The College in 1914
When war broke out in August 1914, Auckland University College had been open for 31 years. Much to the consternation of staff and students, it had yet to secure a permanent site or buildings. Instead, the College occupied a selection of ramshackle buildings which were demolished in 1917 when Anzac Ave was constructed. The largest of these was the Old Parliament Building, which was referred to by students as ‘the Shirt Factory’, ‘the Boot Factory’, or ‘the Shedifice.’ Built in 1854, the building was damp and the floors sloped but it was relatively spacious and apparently had a certain charm.
The College was one of four affiliated colleges of the University of New Zealand; it was administered by a College Council and had an academic staff of eight professors and 16 lecturers, demonstrators and assistants. In 1914, the College staff included three new professors, Frederick P. Worley (chemistry), Gwilym Owen (physics), John C. Johnson (botany and biology) and a new geology lecturer, John A. Bartrum. These new staff replaced Professors Algernon Thomas and Frederick Brown who had taught at the College since it opened in 1883. By 1914, 298 graduates had attained their degrees through the College.1
The College offered a surprisingly wide selection of subjects, including Classics, English language and literature, French, German, pure and applied mathematics, chemistry, physics, biology, geology, education, economics, history, mental science, law, commerce and music. In addition, the School of Mines offered courses in architecture, surveying, and civil, electrical, mechanical and marine engineering.
Lectures were open to all 'male or female, whether matriculated or not' on payment of a fee. In 1914, this amounted to 610 students, of whom 328 were men and 282 were women. Of these, 185 were younger, un-matriculated students who were studying towards the equivalent of today’s University Entrance, rather than a degree.2 As well as attending university, many students had day-time jobs as clerks and teachers, or attended the nearby teachers' Training College. To accommodate these ‘part-timers’, lectures were held well into the evening and on Saturday mornings.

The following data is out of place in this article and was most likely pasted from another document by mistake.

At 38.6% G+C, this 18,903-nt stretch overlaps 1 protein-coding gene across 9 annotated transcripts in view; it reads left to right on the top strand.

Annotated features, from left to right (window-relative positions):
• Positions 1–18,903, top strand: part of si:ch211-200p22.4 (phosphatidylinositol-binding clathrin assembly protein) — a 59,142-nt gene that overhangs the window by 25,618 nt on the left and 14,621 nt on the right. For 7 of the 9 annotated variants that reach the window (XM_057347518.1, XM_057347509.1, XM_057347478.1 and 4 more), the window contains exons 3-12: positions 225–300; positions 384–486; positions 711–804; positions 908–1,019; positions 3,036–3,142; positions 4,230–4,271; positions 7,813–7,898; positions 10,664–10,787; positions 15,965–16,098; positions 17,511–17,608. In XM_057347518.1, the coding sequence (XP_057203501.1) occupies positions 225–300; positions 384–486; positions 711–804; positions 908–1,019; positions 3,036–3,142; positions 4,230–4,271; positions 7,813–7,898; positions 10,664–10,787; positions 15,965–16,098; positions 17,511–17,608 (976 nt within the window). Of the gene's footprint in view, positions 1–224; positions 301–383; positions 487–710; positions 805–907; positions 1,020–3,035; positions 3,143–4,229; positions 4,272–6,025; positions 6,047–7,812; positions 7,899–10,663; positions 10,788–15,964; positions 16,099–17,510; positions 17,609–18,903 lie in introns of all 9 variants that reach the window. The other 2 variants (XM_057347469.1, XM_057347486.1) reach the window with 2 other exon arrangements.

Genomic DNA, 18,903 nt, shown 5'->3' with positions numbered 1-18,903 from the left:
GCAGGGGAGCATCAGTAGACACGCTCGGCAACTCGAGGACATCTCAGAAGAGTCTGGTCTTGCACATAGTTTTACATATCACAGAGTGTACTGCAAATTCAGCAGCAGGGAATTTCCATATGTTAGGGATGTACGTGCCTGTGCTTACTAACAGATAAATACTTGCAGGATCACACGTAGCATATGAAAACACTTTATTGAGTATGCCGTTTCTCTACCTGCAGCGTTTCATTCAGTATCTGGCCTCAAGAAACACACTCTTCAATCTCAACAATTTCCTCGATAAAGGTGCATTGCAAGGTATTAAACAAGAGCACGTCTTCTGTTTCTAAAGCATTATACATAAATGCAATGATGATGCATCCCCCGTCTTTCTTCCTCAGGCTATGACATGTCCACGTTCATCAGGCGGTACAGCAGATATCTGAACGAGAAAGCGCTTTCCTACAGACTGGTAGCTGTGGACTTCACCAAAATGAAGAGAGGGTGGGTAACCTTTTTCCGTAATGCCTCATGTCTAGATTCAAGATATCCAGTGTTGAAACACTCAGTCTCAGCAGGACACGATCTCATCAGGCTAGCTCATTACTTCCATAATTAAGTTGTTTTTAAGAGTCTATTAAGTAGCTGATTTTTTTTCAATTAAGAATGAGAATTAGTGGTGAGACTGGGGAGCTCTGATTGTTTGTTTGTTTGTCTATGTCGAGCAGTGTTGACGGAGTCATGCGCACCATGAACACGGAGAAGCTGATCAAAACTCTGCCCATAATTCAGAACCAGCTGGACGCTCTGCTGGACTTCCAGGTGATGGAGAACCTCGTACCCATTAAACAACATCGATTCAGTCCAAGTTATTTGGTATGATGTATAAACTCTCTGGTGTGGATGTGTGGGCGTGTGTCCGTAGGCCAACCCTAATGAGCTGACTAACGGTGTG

Despite the criticism that the College was merely a night school, those who attended full-time enjoyed an intimate and close-knit society.3 To relieve the daily toil of study, there were many exciting, but chaperoned, student-led activities to take part in, including the Capping Carnival and Easter Tournament. These events were organised by the Auckland University College Students' Association (AUCSA), a student-led organisation founded in 1891 to provide students with an official voice in College affairs.4 Students could also join one of the many affiliated clubs active on campus, such as the Rugby Club, Literary Club, Debating Club and the Rifle Club. The affiliation of these clubs to the Students' Association, a practice which continues today, was introduced in 1899.
Student activities, opinions and literary endeavours were recorded in the lively AUCSA magazine, The Kiwi. The Women’s Common Room Club report in the June 1914 issue described a social, 'to which the members of the Men’s Common-Room Club were invited. The evening passed off more successfully than was at one time imagined’. Meanwhile, the Men’s Common Room Club reported that ‘Ping-pong, as usual, is much in evidence, and both old and new students find relief in this game from the weariness of lectures’, while ‘The provision of tea to members continues to add much to the popularity of the Club.’5
- Calendar, Auckland University College, University of New Zealand, Auckland, 1914, p.iii-vi; 127-134.
- Thirty-eighth Annual Report of the Minister of Education, E-1, Appendix to the Journals of the House of Representatives, Session I, 1915, pp.58-60, accessed via AtoJs Online.
- Keith Sinclair, A history of the University of Auckland, 1883-1983, Auckland, 1983, p.72.
- Fay Hercock, A democratic minority: a centennial history of the Auckland University Students' Association, Auckland, 1994, p.5.
- The Kiwi: Official Organ of the Auckland University College, 9, 1, 1914, p.23.